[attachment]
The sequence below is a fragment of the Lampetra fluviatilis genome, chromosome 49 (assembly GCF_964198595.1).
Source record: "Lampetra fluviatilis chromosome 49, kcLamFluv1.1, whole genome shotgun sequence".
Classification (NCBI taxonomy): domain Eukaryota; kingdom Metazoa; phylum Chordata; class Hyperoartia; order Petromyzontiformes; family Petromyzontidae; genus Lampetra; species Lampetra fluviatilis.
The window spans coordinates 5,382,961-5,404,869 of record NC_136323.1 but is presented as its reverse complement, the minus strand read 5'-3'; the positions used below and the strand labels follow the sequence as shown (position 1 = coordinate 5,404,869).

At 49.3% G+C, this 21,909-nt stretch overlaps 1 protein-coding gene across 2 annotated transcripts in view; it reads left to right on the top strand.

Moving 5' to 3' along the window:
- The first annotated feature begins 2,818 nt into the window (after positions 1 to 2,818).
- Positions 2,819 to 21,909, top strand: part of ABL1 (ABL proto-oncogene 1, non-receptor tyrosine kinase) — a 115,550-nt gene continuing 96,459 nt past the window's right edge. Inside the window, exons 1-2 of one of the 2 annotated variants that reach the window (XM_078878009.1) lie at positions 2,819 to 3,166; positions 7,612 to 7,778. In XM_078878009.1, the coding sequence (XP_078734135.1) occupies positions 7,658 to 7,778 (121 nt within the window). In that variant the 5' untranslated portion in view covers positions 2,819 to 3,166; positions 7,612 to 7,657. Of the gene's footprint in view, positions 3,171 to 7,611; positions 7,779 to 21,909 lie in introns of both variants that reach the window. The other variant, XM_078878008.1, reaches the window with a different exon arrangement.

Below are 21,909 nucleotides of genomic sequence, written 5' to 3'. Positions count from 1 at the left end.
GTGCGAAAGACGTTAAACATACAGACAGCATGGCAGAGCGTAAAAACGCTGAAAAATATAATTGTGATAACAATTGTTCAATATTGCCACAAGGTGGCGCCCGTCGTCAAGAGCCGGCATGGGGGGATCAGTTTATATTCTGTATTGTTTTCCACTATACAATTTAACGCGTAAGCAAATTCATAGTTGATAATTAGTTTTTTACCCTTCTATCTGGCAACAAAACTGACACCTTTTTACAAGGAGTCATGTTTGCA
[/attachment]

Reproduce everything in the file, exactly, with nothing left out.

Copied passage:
The sequence below is a fragment of the Lampetra fluviatilis genome, chromosome 49 (assembly GCF_964198595.1).
Source record: "Lampetra fluviatilis chromosome 49, kcLamFluv1.1, whole genome shotgun sequence".
Classification (NCBI taxonomy): domain Eukaryota; kingdom Metazoa; phylum Chordata; class Hyperoartia; order Petromyzontiformes; family Petromyzontidae; genus Lampetra; species Lampetra fluviatilis.
The window spans coordinates 5,382,961-5,404,869 of record NC_136323.1 but is presented as its reverse complement, the minus strand read 5'-3'; the positions used below and the strand labels follow the sequence as shown (position 1 = coordinate 5,404,869).

At 49.3% G+C, this 21,909-nt stretch overlaps 1 protein-coding gene across 2 annotated transcripts in view; it reads left to right on the top strand.

Moving 5' to 3' along the window:
- The first annotated feature begins 2,818 nt into the window (after positions 1 to 2,818).
- Positions 2,819 to 21,909, top strand: part of ABL1 (ABL proto-oncogene 1, non-receptor tyrosine kinase) — a 115,550-nt gene continuing 96,459 nt past the window's right edge. Inside the window, exons 1-2 of one of the 2 annotated variants that reach the window (XM_078878009.1) lie at positions 2,819 to 3,166; positions 7,612 to 7,778. In XM_078878009.1, the coding sequence (XP_078734135.1) occupies positions 7,658 to 7,778 (121 nt within the window). In that variant the 5' untranslated portion in view covers positions 2,819 to 3,166; positions 7,612 to 7,657. Of the gene's footprint in view, positions 3,171 to 7,611; positions 7,779 to 21,909 lie in introns of both variants that reach the window. The other variant, XM_078878008.1, reaches the window with a different exon arrangement.

Below are 21,909 nucleotides of genomic sequence, written 5' to 3'. Positions count from 1 at the left end.
GTGCGAAAGACGTTAAACATACAGACAGCATGGCAGAGCGTAAAAACGCTGAAAAATATAATTGTGATAACAATTGTTCAATATTGCCACAAGGTGGCGCCCGTCGTCAAGAGCCGGCATGGGGGGATCAGTTTATATTCTGTATTGTTTTCCACTATACAATTTAACGCGTAAGCAAATTCATAGTTGATAATTAGTTTTTTACCCTTCTATCTGGCAACAAAACTGACACCTTTTTACAAGGAGTCATGTTTGCA